Einstein was never comfortable with quantum entanglement—in which measuring one particle can affect another instantaneously, even if it is halfway across the universe—saying that it violates ‘local realism.’ A new experiment, though, has closed the last major loopholes in a test that provides support for this ‘spooky action at a distance’ that Einstein hated so much.
For Einstein, the strange action of entangled particles implied that some information was able to pass between the particles faster than the speed of light, which he had shown to be an impassable constant. To reconcile the entanglement, he suggested that the particles have certain ‘hidden variables,’ which we cannot access, that allow the particles to behave in sync.
In the 1960s, Irish physicist John Bell proposed a test that would differentiate between the standard quantum mechanics interpretation of entanglement and Einstein’s hidden variables. According to Bell’s calculations, hidden variables would be able to explain only a fraction of the correlations shared by entangled particles. Above that limit, Einstein must be wrong. In practice, however, this test has certain loopholes that allowed for the continued possibility of hidden variables.
One of these was the ‘detection loophole,’ in which not all of the particles (photons in the original experiment) could be detected. Another was a ‘communication loophole’ that allowed for near-instant, but slower than the speed of light, communication if the particles were too close together.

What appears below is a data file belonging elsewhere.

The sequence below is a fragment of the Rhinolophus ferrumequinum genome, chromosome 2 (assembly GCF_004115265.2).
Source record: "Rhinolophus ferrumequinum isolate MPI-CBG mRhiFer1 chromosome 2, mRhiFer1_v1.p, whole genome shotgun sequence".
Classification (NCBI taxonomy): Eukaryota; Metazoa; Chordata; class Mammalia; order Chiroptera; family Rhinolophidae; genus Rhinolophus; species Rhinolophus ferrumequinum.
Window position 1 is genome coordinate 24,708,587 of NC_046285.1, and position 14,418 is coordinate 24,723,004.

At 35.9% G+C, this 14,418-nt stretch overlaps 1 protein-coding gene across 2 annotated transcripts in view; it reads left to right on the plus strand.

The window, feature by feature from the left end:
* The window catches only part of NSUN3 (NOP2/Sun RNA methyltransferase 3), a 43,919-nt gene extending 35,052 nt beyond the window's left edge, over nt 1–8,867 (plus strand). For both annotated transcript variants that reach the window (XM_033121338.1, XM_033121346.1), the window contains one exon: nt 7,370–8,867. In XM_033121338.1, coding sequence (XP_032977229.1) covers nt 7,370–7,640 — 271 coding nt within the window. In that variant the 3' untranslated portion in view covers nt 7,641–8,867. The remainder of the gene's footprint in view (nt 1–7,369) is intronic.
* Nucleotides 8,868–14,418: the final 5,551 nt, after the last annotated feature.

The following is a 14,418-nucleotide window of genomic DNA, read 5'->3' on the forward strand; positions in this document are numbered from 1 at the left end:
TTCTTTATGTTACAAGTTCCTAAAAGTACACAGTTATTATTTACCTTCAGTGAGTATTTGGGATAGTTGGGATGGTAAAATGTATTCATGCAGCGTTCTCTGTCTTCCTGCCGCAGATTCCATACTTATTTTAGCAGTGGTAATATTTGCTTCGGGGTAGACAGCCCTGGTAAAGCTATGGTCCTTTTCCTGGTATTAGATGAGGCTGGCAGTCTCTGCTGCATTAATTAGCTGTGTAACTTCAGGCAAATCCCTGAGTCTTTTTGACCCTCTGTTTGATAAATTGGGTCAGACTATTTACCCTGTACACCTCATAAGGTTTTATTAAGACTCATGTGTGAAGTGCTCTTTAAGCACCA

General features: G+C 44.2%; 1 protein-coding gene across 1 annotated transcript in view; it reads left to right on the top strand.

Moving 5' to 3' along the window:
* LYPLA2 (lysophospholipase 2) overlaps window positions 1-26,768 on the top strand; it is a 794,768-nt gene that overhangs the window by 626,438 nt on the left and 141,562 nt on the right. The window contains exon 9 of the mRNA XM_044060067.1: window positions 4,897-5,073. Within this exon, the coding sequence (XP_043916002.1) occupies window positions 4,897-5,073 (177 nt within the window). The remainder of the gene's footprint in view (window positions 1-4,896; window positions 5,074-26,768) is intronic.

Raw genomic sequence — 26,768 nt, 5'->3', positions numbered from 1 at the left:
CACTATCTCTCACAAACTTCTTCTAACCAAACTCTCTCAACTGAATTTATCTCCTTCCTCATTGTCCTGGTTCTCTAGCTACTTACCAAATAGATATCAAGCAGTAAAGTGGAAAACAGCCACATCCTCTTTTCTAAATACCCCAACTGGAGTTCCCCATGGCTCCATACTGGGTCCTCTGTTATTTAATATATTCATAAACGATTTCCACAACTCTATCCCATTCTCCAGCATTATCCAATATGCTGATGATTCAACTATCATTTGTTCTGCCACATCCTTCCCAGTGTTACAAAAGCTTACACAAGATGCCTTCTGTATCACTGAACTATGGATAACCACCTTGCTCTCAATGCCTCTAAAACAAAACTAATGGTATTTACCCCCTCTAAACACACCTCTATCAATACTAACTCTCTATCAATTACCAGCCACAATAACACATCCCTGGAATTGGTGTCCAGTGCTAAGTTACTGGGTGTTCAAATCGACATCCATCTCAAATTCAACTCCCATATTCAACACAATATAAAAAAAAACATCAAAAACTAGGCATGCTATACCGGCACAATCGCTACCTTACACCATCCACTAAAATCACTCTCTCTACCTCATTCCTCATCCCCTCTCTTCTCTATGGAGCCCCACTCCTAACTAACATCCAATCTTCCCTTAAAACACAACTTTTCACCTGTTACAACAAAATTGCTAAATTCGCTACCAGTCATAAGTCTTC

Researchers from Delft University of Technology, in a paper submitted August 24 to the arXiv preprint repository, found a way around these two loopholes. To aid in detection, they started with larger particles—electrons trapped inside diamond crystals. These were kept in separate labs at the university, 1.3 kilometers apart—taking care of the communication loophole.
Because the electrons were so far apart, though, the researchers had to use something called ‘entanglement swapping’ to bind them together. The electrons were first entangled with separate photons, which were then sent to a third location between the two labs. These two photons were then entangled with each other, which led to the entanglement of the original electrons.
Over the course of nine days, the researchers managed to entangle 245 pairs of electrons, while closing both the detection and communication loopholes. Measurements made by the researchers—when fit into Bell’s original equation—showed that the correlations shared by electrons could not be due to hidden variables. This meant that the standard quantum view of entanglement is correct.
This, of course, is a blow for ‘local realism,’ but it closes the book on one of the dangling mysteries of quantum mechanics, which has more than its fair share of strange phenomena. There is, however, one remaining loophole, first suggested by Bell himself. The so-called ‘freedom-of-choice loophole’ suggests that some hidden variables might still exist that could force experimenters to measure certain properties, thereby fooling them into thinking that quantum theory is right. As mind-boggling as it seems, this may not be a problem for most physicists.
“It could be that there is some kind of superdeterminism, so that the choice of measurement settings was determined at the Big Bang,” Matthew Leifer, a quantum physicist at the Perimeter Institute for Theoretical Physics in Waterloo, Canada, told Nature News. “We can never prove that is not the case, so I think it’s fair to say that most physicists don’t worry too much about this.”